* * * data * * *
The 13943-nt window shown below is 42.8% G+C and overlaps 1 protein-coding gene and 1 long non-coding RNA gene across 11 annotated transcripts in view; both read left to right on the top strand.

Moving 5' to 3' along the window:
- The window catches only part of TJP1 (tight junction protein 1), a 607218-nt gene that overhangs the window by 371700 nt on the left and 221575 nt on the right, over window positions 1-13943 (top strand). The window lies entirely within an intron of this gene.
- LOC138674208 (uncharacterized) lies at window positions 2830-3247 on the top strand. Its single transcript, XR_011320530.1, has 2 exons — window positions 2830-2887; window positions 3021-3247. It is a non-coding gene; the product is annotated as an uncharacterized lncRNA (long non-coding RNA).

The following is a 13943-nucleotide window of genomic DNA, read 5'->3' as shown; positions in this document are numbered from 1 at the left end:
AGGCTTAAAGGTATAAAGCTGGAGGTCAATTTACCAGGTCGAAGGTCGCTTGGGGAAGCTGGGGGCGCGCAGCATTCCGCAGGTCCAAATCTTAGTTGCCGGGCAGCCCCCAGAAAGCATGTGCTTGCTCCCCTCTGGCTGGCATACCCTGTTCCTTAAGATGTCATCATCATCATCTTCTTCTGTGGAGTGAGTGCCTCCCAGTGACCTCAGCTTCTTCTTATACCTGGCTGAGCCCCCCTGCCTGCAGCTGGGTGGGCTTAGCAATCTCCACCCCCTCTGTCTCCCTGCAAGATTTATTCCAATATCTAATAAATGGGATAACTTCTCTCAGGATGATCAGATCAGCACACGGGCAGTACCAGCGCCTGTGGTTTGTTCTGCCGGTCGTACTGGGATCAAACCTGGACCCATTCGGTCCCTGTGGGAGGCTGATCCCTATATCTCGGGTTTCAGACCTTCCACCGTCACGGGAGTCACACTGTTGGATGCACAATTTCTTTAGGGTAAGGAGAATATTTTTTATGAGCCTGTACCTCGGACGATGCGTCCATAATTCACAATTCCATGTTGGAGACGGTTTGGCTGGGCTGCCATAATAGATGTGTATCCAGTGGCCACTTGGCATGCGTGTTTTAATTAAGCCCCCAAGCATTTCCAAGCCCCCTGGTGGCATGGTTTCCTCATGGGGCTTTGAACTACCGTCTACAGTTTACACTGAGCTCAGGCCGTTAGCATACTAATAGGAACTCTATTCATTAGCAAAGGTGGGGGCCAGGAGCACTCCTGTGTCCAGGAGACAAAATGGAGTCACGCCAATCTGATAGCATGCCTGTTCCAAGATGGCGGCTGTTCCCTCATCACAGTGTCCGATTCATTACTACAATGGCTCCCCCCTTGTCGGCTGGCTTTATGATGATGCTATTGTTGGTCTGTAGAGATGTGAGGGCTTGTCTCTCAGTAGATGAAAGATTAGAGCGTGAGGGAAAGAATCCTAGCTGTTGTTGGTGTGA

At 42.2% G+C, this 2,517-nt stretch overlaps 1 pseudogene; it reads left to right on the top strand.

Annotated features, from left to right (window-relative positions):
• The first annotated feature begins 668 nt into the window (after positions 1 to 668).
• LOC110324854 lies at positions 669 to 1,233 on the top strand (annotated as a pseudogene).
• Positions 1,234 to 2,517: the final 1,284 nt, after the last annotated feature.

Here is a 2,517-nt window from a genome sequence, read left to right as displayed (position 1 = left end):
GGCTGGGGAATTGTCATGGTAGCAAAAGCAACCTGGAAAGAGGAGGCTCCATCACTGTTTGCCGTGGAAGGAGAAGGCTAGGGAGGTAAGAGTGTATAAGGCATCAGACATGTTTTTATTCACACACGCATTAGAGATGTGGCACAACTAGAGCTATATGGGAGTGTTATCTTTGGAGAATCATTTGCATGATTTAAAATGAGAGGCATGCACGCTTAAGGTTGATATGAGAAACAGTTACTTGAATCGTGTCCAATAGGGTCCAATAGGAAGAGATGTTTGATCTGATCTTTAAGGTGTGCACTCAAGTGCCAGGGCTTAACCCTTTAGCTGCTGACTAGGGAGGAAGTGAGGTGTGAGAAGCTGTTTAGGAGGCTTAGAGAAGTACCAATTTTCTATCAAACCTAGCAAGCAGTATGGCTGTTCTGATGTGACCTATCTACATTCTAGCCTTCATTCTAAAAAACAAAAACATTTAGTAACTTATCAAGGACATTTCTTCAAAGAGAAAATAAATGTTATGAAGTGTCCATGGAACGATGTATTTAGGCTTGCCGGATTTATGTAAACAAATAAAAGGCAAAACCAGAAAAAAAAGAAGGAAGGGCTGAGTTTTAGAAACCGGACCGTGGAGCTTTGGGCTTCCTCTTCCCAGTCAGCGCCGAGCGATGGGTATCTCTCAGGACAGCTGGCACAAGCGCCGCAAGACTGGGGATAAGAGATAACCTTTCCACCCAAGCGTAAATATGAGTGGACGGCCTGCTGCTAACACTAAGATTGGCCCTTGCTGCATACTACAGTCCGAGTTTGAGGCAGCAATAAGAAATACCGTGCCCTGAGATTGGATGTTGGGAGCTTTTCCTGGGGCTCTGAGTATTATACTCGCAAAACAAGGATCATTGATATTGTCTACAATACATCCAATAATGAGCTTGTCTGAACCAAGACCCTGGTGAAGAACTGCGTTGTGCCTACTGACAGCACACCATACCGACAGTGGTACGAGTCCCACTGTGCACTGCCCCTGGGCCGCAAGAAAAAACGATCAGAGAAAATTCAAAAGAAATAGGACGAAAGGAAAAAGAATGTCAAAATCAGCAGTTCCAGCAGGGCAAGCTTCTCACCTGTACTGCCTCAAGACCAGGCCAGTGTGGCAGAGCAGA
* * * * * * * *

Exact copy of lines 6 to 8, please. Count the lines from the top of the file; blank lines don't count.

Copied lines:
AGGCTTAAAGGTATAAAGCTGGAGGTCAATTTACCAGGTCGAAGGTCGCTTGGGGAAGCTGGGGGCGCGCAGCATTCCGCAGGTCCAAATCTTAGTTGCCGGGCAGCCCCCAGAAAGCATGTGCTTGCTCCCCTCTGGCTGGCATACCCTGTTCCTTAAGATGTCATCATCATCATCTTCTTCTGTGGAGTGAGTGCCTCCCAGTGACCTCAGCTTCTTCTTATACCTGGCTGAGCCCCCCTGCCTGCAGCTGGGTGGGCTTAGCAATCTCCACCCCCTCTGTCTCCCTGCAAGATTTATTCCAATATCTAATAAATGGGATAACTTCTCTCAGGATGATCAGATCAGCACACGGGCAGTACCAGCGCCTGTGGTTTGTTCTGCCGGTCGTACTGGGATCAAACCTGGACCCATTCGGTCCCTGTGGGAGGCTGATCCCTATATCTCGGGTTTCAGACCTTCCACCGTCACGGGAGTCACACTGTTGGATGCACAATTTCTTTAGGGTAAGGAGAATATTTTTTATGAGCCTGTACCTCGGACGATGCGTCCATAATTCACAATTCCATGTTGGAGACGGTTTGGCTGGGCTGCCATAATAGATGTGTATCCAGTGGCCACTTGGCATGCGTGTTTTAATTAAGCCCCCAAGCATTTCCAAGCCCCCTGGTGGCATGGTTTCCTCATGGGGCTTTGAACTACCGTCTACAGTTTACACTGAGCTCAGGCCGTTAGCATACTAATAGGAACTCTATTCATTAGCAAAGGTGGGGGCCAGGAGCACTCCTGTGTCCAGGAGACAAAATGGAGTCACGCCAATCTGATAGCATGCCTGTTCCAAGATGGCGGCTGTTCCCTCATCACAGTGTCCGATTCATTACTACAATGGCTCCCCCCTTGTCGGCTGGCTTTATGATGATGCTATTGTTGGTCTGTAGAGATGTGAGGGCTTGTCTCTCAGTAGATGAAAGATTAGAGCGTGAGGGAAAGAATCCTAGCTGTTGTTGGTGTGA

At 42.2% G+C, this 2,517-nt stretch overlaps 1 pseudogene; it reads left to right on the top strand.

Annotated features, from left to right (window-relative positions):